The shares rose 80p to 1,170p on the news. Schroders doubled its dividend to 16.5p, which was still covered 6.6 times.
The bank revealed its inner reserves for the first time, at pounds 101.6m. It also broke down results between divisions and geographical areas.
George Mallinckrodt, chairman, said the results reflected not only favourable conditions for the industry but also the benefits of concentrating on fees and commissions, which increased by 42 per cent to pounds 302.2m.
In contrast, dealing income, which nearly doubled to pounds 61.5m, still only represented 13 per cent of overall income, he said. This compared with 25-30 per cent for most of Schroders' peers.
This made Schroders less vulnerable to a downturn in market activity. Meanwhile, interest income rose 11 per cent to pounds 90.1m. Funds under management grew by 47 per cent to pounds 52.9bn and profits from this source rose to pounds 56.8m, more than a quarter of total group profits.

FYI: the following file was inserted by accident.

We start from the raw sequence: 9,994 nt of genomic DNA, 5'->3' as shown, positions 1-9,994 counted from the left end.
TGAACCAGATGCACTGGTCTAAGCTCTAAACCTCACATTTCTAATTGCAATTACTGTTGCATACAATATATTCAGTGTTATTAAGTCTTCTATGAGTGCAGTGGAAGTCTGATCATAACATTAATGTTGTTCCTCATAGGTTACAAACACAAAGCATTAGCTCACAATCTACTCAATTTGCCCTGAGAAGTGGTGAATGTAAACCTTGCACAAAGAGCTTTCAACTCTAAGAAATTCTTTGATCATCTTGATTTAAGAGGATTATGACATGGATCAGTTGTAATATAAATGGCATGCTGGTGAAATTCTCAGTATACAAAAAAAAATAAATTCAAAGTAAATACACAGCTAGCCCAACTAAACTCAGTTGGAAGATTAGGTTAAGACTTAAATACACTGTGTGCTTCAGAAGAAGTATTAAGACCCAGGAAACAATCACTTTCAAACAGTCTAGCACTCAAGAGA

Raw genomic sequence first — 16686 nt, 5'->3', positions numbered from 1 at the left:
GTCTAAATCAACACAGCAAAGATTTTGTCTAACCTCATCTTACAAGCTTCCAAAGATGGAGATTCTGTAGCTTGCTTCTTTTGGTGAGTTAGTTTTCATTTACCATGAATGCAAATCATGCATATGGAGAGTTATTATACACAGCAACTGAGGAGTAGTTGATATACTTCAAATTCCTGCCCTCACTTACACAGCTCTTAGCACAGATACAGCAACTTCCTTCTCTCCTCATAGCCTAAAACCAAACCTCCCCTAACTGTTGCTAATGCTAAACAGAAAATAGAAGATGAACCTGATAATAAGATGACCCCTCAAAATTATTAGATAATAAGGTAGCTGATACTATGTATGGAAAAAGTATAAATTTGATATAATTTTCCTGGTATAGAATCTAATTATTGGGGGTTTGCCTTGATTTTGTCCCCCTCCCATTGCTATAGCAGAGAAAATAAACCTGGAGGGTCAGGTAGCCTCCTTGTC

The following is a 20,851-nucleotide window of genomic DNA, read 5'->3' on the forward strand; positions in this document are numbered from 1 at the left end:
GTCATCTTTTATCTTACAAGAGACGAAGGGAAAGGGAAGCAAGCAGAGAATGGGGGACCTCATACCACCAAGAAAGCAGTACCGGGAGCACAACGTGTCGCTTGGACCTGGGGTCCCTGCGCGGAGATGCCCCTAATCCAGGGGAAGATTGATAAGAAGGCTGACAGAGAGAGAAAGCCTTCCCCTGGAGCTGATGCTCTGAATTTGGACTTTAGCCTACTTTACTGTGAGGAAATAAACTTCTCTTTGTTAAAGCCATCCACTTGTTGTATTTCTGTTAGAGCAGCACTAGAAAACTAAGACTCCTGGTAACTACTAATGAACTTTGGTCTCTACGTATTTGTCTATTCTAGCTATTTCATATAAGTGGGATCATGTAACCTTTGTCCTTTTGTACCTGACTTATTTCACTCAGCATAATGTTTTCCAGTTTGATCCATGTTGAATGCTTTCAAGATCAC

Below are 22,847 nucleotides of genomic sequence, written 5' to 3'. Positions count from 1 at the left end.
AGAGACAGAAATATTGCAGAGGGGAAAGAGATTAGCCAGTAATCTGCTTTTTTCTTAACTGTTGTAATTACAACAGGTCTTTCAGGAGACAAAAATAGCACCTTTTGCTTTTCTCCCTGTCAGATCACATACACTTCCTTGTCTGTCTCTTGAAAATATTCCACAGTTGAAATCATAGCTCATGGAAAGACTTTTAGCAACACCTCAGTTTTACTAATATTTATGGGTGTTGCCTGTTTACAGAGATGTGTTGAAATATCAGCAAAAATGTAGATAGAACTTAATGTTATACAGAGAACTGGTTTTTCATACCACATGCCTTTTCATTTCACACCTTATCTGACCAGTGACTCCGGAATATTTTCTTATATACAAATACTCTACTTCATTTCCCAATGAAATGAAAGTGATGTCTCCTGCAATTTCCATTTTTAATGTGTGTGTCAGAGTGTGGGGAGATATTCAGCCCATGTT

The chairman said the fund management operation had made a big commitment to the equity side and to emerging markets, such as South- east Asia, Turkey and Poland.
Schroder Capital Management International was now the largest manager of foreign equities for US institutions, he added.
Corporate finance worldwide was involved in 115 transactions totalling pounds 15bn. In the US, Wertheim Schroder was involved in more than 40 financings worth a total dollars 6bn.
Mr Mallinckrodt said that Schroders was willing to increase its 50 per cent stake in Wertheim, this year if possible, but only on an agreed basis. 'There is every reason for the two firms to pull closer together,' he added.
Schroders' staff costs grew by 29 per cent to pounds 168.8m, including significant increases in bonuses to key staff. Shareholders' funds grew by 23 per cent to pounds 674.5m, or 523p a share, and return on equity was 31.6 per cent before tax.
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